Although we have casino games as real money games, there are a few coin-based games that can be used to teach your kids about money and math.
Coin games are games that use coins or currency. You can equally use these coin-based games to teach your kids how to add, subtract, multiply or divide in terms of money. This is a fantastic way to teach your kids the true value of money.
Playing real money games encourages to learn how to handle money comfortably. It can equally help increase their mathematical skills alongside other cognitive skills including creativity, self-regulation, problem-solving, and language.
There are hundreds of real money games you can try out with your kids and a huge number of apps to invest in as their skills improve. However, we are concerned about inexpensive coin-based games that are excellent for younger kids.
How to use coin-based games in teaching
The first rule is to ensure that your kids understand that it is a pretend game, especially if you decide to use real coins. If you are concerned about choking or sanitation, you can also make your own currency out of paper or cardboard.
Secondly, make sure they know they can’t keep the rewards either, especially when the rewards are parts of the game. The shopping center game below is a fine example of this event.
Now let’s look at a few coin-based real money games you can use to teach your kids about math and money.
- Money Toss
This game includes penny pitching, where your kids are required to name the coin as they make it in the ring or toss into mixed coins. Coins that fall inside the bowl or ring are part of the winner’s stash while the coins that land outside the bowl will go to the player.
In the end, your kids will count their winnings to know who has the most. You can also talk to them about the size, colors, similarities, and differences between the coins.
- Dollars and Dice
Your kids will be required to collect the correct number of coins to create a dollar. This fun game can help your kids learn more about counting, adding and trading money. Your kids can take turns based on the role of the die and adding coins. In the end, the role of the die should correlate to different coin values including:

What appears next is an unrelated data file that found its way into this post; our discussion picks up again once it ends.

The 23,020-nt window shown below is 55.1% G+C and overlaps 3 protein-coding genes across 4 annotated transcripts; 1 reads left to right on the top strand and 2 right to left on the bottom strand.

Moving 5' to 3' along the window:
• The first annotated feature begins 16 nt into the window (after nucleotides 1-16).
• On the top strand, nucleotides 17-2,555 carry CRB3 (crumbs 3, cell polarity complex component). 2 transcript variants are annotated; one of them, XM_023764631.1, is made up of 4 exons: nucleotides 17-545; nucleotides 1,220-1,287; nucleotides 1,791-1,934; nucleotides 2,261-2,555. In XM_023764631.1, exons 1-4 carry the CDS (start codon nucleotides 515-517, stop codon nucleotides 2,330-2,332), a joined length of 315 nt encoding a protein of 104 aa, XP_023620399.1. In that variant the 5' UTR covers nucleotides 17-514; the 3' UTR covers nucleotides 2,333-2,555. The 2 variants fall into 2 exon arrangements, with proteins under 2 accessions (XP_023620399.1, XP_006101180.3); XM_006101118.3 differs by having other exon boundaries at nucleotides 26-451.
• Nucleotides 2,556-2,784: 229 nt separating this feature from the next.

- 5—any coin (wild card)
- 6—lose a turn
The player that reaches exactly one dollar is the winner. Therefore, players with earnings over or under a dollar will lose the turn. When your kids master the game, you can increase the winning amount.
- Hide and Seek
Depending on your kids’ age and counting levels, you can hide coins around the house. Then your kids will set out to find as many coins as possible and count them. The player with the highest total will win the game.
For younger kids, you can use pennies and the other coins for older kids. However, ensure you keep track of the coins and find them all at the end of the day to avoid all forms of choking accidents.
- Money Matching
In this case, you can give each child a bank of coins and formulate a set of cards with different values. You should use pennies for younger kids learning to count and card values up to 10 cents.
For older kids, you can increase as far as a dollar. Your kids will take turns drawing cards and using the coins to create the value on their card. Usually, there are no winners in this game but you can build a reward system for players that can give the right answer.
- Shopping Center
In this game, you can gather the number of toys and place tags on them. Make sure the prices are countable in pennies, especially when you have younger kids learning to count.
Next, your kids will be required to identify the price and count the number of coins they will require to buy that toy.
Coin-based games are excellent for teaching your kids about money and math. However, as they develop those skills, you may have to seek other ways to improve their money management skills.
Some such real money games include board games (e.g. Monopoly, The Game of Life), online Games (e.g. Piggy Bank), simulation games and role-playing games. Money is an important part of life and financial guidance is a necessity. Teaching your kids early on about money management is a fine way to prepare them for the future.